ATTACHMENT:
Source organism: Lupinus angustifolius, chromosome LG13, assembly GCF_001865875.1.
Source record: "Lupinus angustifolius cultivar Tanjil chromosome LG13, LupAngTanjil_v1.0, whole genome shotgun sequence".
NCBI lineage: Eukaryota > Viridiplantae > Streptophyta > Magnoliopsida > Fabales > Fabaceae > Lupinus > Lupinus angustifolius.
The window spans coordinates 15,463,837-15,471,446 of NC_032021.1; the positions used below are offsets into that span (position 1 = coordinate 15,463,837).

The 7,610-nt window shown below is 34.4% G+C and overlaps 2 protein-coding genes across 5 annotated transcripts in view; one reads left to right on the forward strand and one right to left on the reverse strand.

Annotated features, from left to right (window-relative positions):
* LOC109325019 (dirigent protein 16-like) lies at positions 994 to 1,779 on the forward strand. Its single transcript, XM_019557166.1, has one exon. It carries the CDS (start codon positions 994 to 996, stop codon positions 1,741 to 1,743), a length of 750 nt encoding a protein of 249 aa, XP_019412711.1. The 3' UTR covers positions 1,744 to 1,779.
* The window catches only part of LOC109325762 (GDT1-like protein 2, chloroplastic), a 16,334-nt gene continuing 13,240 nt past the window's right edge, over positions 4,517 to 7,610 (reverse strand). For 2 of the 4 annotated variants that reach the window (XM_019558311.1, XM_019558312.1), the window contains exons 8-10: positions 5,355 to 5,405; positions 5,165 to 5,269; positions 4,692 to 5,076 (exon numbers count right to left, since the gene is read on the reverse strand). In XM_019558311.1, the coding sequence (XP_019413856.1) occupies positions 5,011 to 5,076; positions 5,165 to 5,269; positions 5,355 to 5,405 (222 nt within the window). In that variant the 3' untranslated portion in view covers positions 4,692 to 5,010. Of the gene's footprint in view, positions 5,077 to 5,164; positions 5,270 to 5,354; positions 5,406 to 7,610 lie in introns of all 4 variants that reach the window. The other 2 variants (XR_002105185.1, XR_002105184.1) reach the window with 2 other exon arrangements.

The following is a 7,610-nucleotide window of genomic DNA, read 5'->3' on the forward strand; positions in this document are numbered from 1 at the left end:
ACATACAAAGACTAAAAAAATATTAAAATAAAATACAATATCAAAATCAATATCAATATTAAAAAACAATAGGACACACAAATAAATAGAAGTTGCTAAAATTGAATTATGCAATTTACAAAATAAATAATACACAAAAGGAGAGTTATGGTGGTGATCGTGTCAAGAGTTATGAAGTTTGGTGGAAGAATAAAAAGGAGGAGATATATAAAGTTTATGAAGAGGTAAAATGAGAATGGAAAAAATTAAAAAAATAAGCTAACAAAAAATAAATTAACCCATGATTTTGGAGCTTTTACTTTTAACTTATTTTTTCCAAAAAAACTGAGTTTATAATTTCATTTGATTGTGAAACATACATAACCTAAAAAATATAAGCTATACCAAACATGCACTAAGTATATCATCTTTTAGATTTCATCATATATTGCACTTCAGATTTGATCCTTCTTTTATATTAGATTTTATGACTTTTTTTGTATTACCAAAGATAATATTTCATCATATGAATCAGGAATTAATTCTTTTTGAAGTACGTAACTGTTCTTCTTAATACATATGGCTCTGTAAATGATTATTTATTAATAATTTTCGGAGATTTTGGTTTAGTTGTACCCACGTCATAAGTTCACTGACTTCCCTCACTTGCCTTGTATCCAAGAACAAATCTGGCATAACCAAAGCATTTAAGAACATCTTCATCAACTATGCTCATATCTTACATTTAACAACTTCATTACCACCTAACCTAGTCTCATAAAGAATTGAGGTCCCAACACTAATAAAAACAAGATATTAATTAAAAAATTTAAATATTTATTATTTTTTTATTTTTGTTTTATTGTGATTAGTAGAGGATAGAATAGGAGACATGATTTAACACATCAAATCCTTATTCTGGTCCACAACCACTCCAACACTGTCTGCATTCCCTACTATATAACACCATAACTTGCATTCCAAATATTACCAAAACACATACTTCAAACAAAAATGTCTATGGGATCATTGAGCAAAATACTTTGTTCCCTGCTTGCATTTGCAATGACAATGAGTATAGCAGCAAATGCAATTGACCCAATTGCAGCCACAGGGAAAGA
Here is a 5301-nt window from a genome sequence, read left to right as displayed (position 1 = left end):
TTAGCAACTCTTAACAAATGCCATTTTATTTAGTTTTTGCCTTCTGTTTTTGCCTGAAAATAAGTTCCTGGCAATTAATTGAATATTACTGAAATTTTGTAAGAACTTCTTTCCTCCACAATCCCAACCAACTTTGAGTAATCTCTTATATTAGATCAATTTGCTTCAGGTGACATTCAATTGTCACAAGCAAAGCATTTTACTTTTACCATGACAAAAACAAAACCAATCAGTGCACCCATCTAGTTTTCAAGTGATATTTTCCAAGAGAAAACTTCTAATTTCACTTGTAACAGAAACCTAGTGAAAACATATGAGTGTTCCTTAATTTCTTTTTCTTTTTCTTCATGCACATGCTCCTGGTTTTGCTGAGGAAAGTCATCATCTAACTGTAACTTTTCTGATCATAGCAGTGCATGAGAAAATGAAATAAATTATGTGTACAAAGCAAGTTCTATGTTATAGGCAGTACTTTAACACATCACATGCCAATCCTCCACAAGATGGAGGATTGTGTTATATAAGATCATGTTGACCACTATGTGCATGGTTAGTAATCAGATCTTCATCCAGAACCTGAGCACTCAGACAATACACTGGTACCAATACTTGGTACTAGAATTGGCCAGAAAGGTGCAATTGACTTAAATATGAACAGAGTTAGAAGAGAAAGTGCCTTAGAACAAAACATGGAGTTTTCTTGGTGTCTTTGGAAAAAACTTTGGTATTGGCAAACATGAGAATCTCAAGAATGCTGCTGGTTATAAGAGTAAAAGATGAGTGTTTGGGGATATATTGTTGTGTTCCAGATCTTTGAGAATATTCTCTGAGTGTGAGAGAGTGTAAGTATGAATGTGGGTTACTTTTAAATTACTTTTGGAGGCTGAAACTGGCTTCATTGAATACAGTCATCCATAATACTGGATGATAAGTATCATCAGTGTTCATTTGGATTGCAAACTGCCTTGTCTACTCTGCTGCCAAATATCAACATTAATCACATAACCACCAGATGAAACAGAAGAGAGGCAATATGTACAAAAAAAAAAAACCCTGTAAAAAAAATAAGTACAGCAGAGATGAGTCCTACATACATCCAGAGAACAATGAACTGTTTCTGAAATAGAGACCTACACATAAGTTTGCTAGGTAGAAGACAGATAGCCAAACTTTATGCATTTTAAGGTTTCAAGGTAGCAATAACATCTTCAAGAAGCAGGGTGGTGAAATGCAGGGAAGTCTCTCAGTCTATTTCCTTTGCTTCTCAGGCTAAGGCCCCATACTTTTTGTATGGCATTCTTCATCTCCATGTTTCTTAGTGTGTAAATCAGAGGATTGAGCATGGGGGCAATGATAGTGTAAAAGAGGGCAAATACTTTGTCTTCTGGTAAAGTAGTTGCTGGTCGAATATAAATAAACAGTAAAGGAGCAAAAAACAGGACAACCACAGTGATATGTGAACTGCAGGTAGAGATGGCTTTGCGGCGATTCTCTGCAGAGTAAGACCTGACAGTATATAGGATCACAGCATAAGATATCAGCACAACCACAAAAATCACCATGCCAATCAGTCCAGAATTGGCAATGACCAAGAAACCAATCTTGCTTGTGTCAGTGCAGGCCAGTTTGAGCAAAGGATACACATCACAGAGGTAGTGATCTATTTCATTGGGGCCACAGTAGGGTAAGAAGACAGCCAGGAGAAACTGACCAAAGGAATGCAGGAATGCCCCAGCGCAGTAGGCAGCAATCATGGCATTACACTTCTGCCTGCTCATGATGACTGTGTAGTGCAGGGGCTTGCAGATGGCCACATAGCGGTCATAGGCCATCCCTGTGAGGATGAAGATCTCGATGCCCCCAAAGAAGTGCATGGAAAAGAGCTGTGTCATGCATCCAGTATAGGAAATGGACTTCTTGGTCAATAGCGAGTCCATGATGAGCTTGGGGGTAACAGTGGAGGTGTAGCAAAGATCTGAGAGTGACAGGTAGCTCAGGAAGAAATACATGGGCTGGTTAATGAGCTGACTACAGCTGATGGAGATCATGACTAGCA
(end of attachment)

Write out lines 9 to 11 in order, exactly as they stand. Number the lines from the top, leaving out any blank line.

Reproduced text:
The following is a 7,610-nucleotide window of genomic DNA, read 5'->3' on the forward strand; positions in this document are numbered from 1 at the left end:
ACATACAAAGACTAAAAAAATATTAAAATAAAATACAATATCAAAATCAATATCAATATTAAAAAACAATAGGACACACAAATAAATAGAAGTTGCTAAAATTGAATTATGCAATTTACAAAATAAATAATACACAAAAGGAGAGTTATGGTGGTGATCGTGTCAAGAGTTATGAAGTTTGGTGGAAGAATAAAAAGGAGGAGATATATAAAGTTTATGAAGAGGTAAAATGAGAATGGAAAAAATTAAAAAAATAAGCTAACAAAAAATAAATTAACCCATGATTTTGGAGCTTTTACTTTTAACTTATTTTTTCCAAAAAAACTGAGTTTATAATTTCATTTGATTGTGAAACATACATAACCTAAAAAATATAAGCTATACCAAACATGCACTAAGTATATCATCTTTTAGATTTCATCATATATTGCACTTCAGATTTGATCCTTCTTTTATATTAGATTTTATGACTTTTTTTGTATTACCAAAGATAATATTTCATCATATGAATCAGGAATTAATTCTTTTTGAAGTACGTAACTGTTCTTCTTAATACATATGGCTCTGTAAATGATTATTTATTAATAATTTTCGGAGATTTTGGTTTAGTTGTACCCACGTCATAAGTTCACTGACTTCCCTCACTTGCCTTGTATCCAAGAACAAATCTGGCATAACCAAAGCATTTAAGAACATCTTCATCAACTATGCTCATATCTTACATTTAACAACTTCATTACCACCTAACCTAGTCTCATAAAGAATTGAGGTCCCAACACTAATAAAAACAAGATATTAATTAAAAAATTTAAATATTTATTATTTTTTTATTTTTGTTTTATTGTGATTAGTAGAGGATAGAATAGGAGACATGATTTAACACATCAAATCCTTATTCTGGTCCACAACCACTCCAACACTGTCTGCATTCCCTACTATATAACACCATAACTTGCATTCCAAATATTACCAAAACACATACTTCAAACAAAAATGTCTATGGGATCATTGAGCAAAATACTTTGTTCCCTGCTTGCATTTGCAATGACAATGAGTATAGCAGCAAATGCAATTGACCCAATTGCAGCCACAGGGAAAGA
Here is a 5301-nt window from a genome sequence, read left to right as displayed (position 1 = left end):